ASTR 1230 (O'Connell) Lecture Notes
7.2 ASTRONOMICAL SPECTROSCOPY
Spectrum of the Sun (wrapped) from near-ultraviolet
(lower left) to near-infrared wavelengths (upper right). From NOAO.
Spectroscopy is the study of how the EM energy released by a cosmic
source is distributed over wavelength. This distribution is
known as a spectral energy distribution or more simply the
"spectrum" or the source.
Typical astronomical spectrographs use prisms or diffraction
gratings to disperse light according to its wavelength. The drawing
below illustrates a prism spectrograph:
B. THE POWER OF SPECTROSCOPY
How is this useful?
- We already saw in Lecture 5 that the
overall shape and peak wavelength of the EM spectrum of a star are
related to its temperature.
- This is true of any self-luminous, dense object: its EM
spectrum is smooth or continuous and changes only slowly with
wavelength. You can think of the atoms and electrons in such an
object as interacting so strongly that the individual signatures of
each type of atom are blended away.
- On the other hand, in a dilute or thin gas---the
atmosphere of the Sun, for example---the atoms do not interact
strongly, and if there are enough atoms of a given type, they will
impress their individual signatures on the emergent spectrum. The
internal electronic structure of each type of atom consists of
discrete energy states, and these states are unique
to that type.
- In the spectrum of a dilute gas, electrons moving between the
states produce sharp features called "spectral lines."
They are seen either in
emission (if the gas is
observed in isolation) or
absorption (if it is observed against a continuous
source). The 3 general kinds of spectra are summarized in the
- Because each type of atom produces a unique spectrum, the
chemical composition of cosmic objects can be deduced from
their spectra even though they may be millions of light years away.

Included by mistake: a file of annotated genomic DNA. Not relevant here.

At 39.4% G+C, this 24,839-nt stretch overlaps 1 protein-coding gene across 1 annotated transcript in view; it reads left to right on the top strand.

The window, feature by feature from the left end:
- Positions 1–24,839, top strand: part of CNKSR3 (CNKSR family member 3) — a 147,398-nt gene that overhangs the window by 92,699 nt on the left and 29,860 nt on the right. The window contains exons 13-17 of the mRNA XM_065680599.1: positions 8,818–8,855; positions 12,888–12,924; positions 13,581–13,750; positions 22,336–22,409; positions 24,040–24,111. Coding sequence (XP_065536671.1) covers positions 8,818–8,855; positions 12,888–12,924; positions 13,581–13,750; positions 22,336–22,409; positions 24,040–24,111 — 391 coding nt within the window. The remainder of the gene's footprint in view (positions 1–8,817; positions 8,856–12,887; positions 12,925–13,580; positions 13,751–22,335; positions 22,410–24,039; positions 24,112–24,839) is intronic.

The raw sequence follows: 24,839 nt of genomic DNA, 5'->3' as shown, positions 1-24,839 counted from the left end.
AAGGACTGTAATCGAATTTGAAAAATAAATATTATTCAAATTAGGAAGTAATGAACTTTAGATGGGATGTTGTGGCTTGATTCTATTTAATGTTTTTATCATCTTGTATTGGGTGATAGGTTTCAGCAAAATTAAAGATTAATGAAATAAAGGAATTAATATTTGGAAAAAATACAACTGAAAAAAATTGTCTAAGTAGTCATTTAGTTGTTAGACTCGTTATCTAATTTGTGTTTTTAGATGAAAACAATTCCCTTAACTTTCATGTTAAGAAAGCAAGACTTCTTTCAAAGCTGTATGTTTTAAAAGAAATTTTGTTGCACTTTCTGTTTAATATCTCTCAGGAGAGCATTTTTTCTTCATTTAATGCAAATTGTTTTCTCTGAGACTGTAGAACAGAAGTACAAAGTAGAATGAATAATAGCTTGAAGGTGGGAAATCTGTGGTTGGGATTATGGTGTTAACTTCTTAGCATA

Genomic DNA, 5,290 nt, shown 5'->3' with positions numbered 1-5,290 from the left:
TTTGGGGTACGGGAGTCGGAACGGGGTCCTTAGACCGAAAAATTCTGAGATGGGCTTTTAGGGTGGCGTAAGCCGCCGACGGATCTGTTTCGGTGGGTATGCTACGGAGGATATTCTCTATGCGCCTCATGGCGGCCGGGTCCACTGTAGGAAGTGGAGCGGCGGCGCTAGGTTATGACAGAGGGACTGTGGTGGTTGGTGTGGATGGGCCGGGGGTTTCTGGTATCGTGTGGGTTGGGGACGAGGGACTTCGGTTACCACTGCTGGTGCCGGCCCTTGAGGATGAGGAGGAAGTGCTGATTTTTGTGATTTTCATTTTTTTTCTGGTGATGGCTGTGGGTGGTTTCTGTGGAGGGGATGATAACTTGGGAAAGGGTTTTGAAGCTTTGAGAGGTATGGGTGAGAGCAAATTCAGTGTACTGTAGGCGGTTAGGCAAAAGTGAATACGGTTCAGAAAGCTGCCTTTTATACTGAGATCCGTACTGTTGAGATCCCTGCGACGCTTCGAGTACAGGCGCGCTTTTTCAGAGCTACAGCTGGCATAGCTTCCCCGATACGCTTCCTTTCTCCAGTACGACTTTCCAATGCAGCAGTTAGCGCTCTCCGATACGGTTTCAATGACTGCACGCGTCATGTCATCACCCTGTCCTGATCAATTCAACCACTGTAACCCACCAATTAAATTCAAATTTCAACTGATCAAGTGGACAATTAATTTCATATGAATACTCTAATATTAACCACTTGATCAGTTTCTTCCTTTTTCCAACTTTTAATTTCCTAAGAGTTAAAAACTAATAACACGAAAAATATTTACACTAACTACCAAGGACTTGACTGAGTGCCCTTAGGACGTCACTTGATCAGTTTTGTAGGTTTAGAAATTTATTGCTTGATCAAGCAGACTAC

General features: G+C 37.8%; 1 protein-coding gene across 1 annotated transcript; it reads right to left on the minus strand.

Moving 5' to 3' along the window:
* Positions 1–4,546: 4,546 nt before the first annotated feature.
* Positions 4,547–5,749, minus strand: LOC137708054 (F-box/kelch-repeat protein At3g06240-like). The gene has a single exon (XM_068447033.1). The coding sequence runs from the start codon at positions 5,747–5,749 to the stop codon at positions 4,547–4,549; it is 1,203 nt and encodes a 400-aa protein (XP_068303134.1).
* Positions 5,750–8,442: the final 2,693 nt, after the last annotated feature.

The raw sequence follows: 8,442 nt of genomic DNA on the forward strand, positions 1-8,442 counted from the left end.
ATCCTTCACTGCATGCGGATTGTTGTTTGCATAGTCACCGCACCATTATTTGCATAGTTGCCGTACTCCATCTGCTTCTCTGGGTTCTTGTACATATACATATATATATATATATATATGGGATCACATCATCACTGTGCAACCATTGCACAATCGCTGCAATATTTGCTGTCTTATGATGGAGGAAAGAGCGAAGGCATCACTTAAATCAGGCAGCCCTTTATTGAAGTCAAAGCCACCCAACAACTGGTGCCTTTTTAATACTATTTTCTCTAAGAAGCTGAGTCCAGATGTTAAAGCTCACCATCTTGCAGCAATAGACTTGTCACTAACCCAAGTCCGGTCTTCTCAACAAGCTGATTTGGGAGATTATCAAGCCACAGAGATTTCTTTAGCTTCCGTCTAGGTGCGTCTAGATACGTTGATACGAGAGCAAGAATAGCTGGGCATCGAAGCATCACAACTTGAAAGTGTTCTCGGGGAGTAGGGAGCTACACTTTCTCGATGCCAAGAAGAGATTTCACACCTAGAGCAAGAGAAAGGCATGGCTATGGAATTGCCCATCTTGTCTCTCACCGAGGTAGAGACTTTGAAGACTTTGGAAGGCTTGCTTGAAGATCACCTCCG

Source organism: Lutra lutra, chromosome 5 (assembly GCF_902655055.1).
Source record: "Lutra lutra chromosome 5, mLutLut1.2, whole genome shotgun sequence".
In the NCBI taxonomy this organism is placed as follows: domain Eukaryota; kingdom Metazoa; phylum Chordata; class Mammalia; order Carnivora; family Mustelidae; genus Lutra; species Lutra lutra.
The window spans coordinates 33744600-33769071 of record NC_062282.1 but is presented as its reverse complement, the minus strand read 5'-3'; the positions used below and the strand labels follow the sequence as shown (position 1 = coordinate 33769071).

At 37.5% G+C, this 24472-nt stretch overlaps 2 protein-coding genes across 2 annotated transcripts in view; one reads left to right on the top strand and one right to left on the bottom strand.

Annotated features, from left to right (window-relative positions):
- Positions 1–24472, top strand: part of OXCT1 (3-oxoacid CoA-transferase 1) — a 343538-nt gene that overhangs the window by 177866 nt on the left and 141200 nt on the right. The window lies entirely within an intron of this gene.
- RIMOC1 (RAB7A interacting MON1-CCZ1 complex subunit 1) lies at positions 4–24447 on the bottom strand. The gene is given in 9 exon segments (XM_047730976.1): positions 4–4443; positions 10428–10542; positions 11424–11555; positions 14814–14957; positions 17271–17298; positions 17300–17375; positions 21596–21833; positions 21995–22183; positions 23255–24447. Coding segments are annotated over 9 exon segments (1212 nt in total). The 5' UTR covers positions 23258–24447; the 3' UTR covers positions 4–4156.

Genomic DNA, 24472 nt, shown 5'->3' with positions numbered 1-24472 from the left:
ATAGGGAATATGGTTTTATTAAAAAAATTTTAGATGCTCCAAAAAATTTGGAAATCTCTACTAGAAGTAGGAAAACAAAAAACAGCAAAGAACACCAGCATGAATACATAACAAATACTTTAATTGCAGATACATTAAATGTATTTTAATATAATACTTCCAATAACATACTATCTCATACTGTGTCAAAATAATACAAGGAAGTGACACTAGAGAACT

The figure below shows optical-band spectra of 13 kinds of stars. The
dark lines are produced by atoms of hydrogen, calcium, magnesium,
iron, sodium, titanium, and other elements. Quantitative analysis of
such spectra allows us to deduce the detailed chemical makeup of the
Sun and other stars.
For example, the element helium (the
second lightest after hydrogen) was discovered in the spectrum of the
Sun before it was studied in an Earth-bound laboratory; several
absorption features of helium (labeled "He") are identified in the
The figure shows how the prominent absorption lines change with the
temperature of the star. The labeling at the left hand side gives the
type of each spectrum. From top to bottom the type listing runs
from high (30,000o) to low (3,500o)
temperatures. The incidence of strong absorption lines increases in
cooler stars. Click for an enlargement.
- In addition, spectra also contain information on the velocity,
pressure, density, temperature, ionization state, turbulence, magnetic field
strength, and other physical characteristics of cosmic objects.
Spectroscopy is therefore an exceedingly powerful tool. It is the
source of much of the astrophysical information we have about the
- Perhaps the most famous application of astronomical spectroscopy
is the use of the "Doppler
shift" in the spectra of distant galaxies to demonstrate that the
universe is expanding.
- In modern professional observatories, spectrographs are
frequently the largest, most sophisticated, and costly instruments
used with telescopes. For a representative sampling of recent
lecture from my ASTR 5110 course.
May 2019 by rwo
Spectral class/absorption feature diagram © M.
Briley. Text copyright © 2001-2019 Robert W. O'Connell. All
rights reserved. These notes are intended for the private,
noncommercial use of students enrolled in Astronomy 1230 at the
University of Virginia.